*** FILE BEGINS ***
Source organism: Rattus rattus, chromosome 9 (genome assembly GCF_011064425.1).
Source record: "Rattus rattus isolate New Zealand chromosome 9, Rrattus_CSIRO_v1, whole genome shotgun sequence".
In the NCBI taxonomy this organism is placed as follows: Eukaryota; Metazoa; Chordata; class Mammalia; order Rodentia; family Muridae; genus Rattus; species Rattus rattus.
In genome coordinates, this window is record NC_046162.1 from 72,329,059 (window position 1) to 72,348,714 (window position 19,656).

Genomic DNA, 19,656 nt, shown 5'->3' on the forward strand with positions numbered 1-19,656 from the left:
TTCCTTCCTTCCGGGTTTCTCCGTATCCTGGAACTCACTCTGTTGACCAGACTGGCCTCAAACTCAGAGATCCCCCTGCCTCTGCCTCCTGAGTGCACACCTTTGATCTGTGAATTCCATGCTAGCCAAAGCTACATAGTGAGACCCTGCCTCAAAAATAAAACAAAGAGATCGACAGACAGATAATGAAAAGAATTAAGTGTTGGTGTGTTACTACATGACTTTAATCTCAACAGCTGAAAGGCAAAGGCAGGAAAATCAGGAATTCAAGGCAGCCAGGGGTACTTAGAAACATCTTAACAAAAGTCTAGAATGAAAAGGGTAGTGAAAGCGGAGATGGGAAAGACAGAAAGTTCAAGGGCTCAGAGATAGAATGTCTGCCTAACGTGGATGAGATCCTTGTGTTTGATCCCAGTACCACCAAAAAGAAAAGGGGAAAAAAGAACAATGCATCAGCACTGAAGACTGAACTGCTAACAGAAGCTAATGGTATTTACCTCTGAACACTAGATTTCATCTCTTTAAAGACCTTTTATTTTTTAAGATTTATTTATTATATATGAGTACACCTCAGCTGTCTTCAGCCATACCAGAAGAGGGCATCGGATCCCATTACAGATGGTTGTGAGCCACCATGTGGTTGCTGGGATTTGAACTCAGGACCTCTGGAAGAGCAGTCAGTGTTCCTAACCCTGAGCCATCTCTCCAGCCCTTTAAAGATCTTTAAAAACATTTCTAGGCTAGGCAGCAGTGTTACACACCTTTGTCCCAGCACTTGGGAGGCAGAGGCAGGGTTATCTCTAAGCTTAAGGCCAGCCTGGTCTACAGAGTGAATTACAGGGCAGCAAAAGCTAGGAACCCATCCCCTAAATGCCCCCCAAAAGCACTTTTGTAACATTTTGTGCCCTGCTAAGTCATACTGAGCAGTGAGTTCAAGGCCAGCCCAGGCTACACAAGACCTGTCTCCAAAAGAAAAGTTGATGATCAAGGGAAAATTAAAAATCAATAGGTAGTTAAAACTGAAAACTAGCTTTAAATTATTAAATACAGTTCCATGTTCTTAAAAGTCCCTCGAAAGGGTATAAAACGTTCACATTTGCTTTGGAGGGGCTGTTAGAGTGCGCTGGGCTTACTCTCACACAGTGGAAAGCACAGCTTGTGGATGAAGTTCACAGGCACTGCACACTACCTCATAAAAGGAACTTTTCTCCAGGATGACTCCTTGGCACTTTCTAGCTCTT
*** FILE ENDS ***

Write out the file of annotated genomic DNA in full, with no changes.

Source organism: Rattus rattus, chromosome 9 (genome assembly GCF_011064425.1).
Source record: "Rattus rattus isolate New Zealand chromosome 9, Rrattus_CSIRO_v1, whole genome shotgun sequence".
In the NCBI taxonomy this organism is placed as follows: Eukaryota; Metazoa; Chordata; class Mammalia; order Rodentia; family Muridae; genus Rattus; species Rattus rattus.
In genome coordinates, this window is record NC_046162.1 from 72,329,059 (window position 1) to 72,348,714 (window position 19,656).

Genomic DNA, 19,656 nt, shown 5'->3' on the forward strand with positions numbered 1-19,656 from the left:
TTCCTTCCTTCCGGGTTTCTCCGTATCCTGGAACTCACTCTGTTGACCAGACTGGCCTCAAACTCAGAGATCCCCCTGCCTCTGCCTCCTGAGTGCACACCTTTGATCTGTGAATTCCATGCTAGCCAAAGCTACATAGTGAGACCCTGCCTCAAAAATAAAACAAAGAGATCGACAGACAGATAATGAAAAGAATTAAGTGTTGGTGTGTTACTACATGACTTTAATCTCAACAGCTGAAAGGCAAAGGCAGGAAAATCAGGAATTCAAGGCAGCCAGGGGTACTTAGAAACATCTTAACAAAAGTCTAGAATGAAAAGGGTAGTGAAAGCGGAGATGGGAAAGACAGAAAGTTCAAGGGCTCAGAGATAGAATGTCTGCCTAACGTGGATGAGATCCTTGTGTTTGATCCCAGTACCACCAAAAAGAAAAGGGGAAAAAAGAACAATGCATCAGCACTGAAGACTGAACTGCTAACAGAAGCTAATGGTATTTACCTCTGAACACTAGATTTCATCTCTTTAAAGACCTTTTATTTTTTAAGATTTATTTATTATATATGAGTACACCTCAGCTGTCTTCAGCCATACCAGAAGAGGGCATCGGATCCCATTACAGATGGTTGTGAGCCACCATGTGGTTGCTGGGATTTGAACTCAGGACCTCTGGAAGAGCAGTCAGTGTTCCTAACCCTGAGCCATCTCTCCAGCCCTTTAAAGATCTTTAAAAACATTTCTAGGCTAGGCAGCAGTGTTACACACCTTTGTCCCAGCACTTGGGAGGCAGAGGCAGGGTTATCTCTAAGCTTAAGGCCAGCCTGGTCTACAGAGTGAATTACAGGGCAGCAAAAGCTAGGAACCCATCCCCTAAATGCCCCCCAAAAGCACTTTTGTAACATTTTGTGCCCTGCTAAGTCATACTGAGCAGTGAGTTCAAGGCCAGCCCAGGCTACACAAGACCTGTCTCCAAAAGAAAAGTTGATGATCAAGGGAAAATTAAAAATCAATAGGTAGTTAAAACTGAAAACTAGCTTTAAATTATTAAATACAGTTCCATGTTCTTAAAAGTCCCTCGAAAGGGTATAAAACGTTCACATTTGCTTTGGAGGGGCTGTTAGAGTGCGCTGGGCTTACTCTCACACAGTGGAAAGCACAGCTTGTGGATGAAGTTCACAGGCACTGCACACTACCTCATAAAAGGAACTTTTCTCCAGGATGACTCCTTGGCACTTTCTAGCTCTT